Janelle Monae
Dirty Computer



Janelle Monáe has inhabited an alternate creative universe since 2007’s ‘Metropolis: Suite I (The Chase)’, the EP that first introduced her android alter-ego Cindi Mayweather. Refracted through the prism of Afrofuturism, the Atlanta-based artist’s imagination thrived, and her output set progressively higher benchmarks, first with 2010’s acclaimed debut-proper ‘The ArchAndroid’ and then 2013’s exquisite ‘Electric Lady’. For her next challenge, Monáe’s chosen to strip away the artifice and reveal her true self; a task she reportedly found so daunting that she deferred it as long as possible (though you’d imagine that burgeoning acting career diverted her attentions too).

And yet, as is implicit in its title – and in double entendres like ‘Take A Byte’ – ‘Dirty Computer’ isn’t quite the volte face you might be bracing yourself for. Monáe’s creative domain remains impressively high-concept, as demonstrated by the record’s billing as an “emotion picture”, delivered as part of a package with “an accompanying narrative film.” Even putting these immaculately styled and choreographed visuals to one side, the eponymous opening track lays bare the scale of her ambitions, its laidback groove carrying an extremely rare cameo from Brian Wilson and his balmy, multi-tracked harmonies. Meanwhile, the spectre of Monáe’s late-mentor Prince hangs over the openly-nostalgic ‘Kiss’-lite funk of ‘Make Me Feel’ and in the ‘Let’s Go Crazy’-aping synth bursts on closing track, ‘Americans’.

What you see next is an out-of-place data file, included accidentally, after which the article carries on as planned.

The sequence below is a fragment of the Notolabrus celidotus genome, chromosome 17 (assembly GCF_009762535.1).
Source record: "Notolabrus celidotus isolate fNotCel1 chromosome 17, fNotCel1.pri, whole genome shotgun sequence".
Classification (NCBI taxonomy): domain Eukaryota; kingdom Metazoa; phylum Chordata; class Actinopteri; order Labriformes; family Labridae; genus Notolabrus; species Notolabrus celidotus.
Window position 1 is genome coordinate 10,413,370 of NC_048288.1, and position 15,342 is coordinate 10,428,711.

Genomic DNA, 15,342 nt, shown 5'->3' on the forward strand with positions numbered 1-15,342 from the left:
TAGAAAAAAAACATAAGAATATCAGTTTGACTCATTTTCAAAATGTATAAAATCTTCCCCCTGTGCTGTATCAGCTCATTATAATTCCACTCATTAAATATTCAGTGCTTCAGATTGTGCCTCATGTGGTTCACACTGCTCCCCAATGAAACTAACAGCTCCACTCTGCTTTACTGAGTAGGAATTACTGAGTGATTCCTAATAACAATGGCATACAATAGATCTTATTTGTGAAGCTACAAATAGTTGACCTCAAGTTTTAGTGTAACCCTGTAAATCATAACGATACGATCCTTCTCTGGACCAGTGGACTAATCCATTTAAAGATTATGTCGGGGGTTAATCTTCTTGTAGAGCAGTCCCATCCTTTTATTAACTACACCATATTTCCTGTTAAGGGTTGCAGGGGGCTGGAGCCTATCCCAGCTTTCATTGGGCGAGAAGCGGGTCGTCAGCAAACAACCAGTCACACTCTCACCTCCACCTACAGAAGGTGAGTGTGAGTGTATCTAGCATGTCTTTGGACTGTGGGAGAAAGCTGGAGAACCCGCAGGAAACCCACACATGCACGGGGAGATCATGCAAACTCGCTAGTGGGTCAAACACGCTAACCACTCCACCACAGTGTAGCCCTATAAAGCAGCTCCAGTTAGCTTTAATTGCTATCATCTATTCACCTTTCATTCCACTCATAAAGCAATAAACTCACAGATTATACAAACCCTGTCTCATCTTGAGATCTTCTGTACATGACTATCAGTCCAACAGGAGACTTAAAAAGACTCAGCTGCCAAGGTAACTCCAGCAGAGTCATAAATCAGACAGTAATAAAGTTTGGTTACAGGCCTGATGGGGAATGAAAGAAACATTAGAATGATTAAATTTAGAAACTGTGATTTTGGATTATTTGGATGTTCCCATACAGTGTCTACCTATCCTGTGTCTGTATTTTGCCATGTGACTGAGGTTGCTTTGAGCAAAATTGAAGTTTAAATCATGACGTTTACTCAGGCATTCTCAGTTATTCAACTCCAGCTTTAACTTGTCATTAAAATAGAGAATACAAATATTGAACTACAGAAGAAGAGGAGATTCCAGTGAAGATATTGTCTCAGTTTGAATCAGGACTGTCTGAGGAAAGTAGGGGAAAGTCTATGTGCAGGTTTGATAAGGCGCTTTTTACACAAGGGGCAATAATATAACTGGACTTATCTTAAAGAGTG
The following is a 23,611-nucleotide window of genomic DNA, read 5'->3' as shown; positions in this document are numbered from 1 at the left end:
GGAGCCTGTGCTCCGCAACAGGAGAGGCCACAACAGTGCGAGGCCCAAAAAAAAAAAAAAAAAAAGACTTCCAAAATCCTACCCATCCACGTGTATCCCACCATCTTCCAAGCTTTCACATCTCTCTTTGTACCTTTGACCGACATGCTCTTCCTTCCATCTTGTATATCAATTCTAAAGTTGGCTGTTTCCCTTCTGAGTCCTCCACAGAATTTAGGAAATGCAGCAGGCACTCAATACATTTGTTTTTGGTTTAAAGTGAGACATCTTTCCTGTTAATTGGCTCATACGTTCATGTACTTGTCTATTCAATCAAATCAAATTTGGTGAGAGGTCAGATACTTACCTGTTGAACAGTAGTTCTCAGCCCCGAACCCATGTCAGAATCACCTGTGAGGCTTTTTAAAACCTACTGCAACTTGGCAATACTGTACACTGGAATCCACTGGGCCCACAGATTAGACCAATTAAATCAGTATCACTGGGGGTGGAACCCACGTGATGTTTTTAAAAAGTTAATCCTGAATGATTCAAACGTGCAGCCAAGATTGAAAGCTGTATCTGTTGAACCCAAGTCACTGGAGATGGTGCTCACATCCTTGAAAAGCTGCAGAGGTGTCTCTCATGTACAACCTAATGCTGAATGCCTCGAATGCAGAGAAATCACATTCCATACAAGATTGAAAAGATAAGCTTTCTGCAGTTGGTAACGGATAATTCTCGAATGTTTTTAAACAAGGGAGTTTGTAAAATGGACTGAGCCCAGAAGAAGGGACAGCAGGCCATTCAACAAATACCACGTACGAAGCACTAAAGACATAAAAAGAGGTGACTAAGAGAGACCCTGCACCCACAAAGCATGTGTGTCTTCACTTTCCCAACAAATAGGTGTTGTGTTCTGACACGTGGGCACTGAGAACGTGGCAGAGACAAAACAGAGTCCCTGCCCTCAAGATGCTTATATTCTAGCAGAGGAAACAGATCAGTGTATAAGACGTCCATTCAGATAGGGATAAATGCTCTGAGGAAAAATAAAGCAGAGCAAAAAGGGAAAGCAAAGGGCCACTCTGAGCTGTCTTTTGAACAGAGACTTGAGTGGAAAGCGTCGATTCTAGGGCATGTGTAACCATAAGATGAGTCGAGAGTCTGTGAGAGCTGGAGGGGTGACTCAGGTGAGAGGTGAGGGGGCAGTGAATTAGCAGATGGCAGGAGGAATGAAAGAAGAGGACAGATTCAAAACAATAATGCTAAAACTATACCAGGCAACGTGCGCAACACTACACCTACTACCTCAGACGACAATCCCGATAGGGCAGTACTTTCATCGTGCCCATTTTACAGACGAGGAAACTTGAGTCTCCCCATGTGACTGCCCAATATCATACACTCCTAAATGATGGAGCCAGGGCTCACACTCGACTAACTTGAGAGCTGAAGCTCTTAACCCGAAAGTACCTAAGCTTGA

Prince’s influence is felt much more effectively in the record’s celebration of sexuality and gender fluidity, be that in the interchangeable pronouns and carpe diem messaging powering ‘Crazy, Classic, Life’, or in demands to be “screwed like an animal” in the 80s-flavoured Zoe Kravitz-duet ‘Screwed’. The latter segues impressively seamlessly into the slick, orchestral hip hop of ‘Django Jane’, celebrating female and black excellence via bars like, “Black girl magic, y’all can’t stand it.” Meanwhile, the celebratory middle-section is concluded with the album’s weakest and strongest tracks respectively (clunky Pharrell duet ‘I Got The Juice’ versus ‘I Like That’, which mixes defiant messaging with a dreamy mix of trap and R&B).

It’s interesting that Monáe was so reticent to reveal more, particularly as the concessions she’s made don’t result in a more candid depiction of her personality. As a listener, you come away from the record with a strong grasp of her politics around race, gender and societal inequality (see the spoken word samples on ‘Americans’ and soundbites like, “This pussy grabs back,”) but little sense of any emotional vulnerability. Still, as complex, agenda-pushing pop goes, ‘Dirty Computer’ is undeniably impressive.

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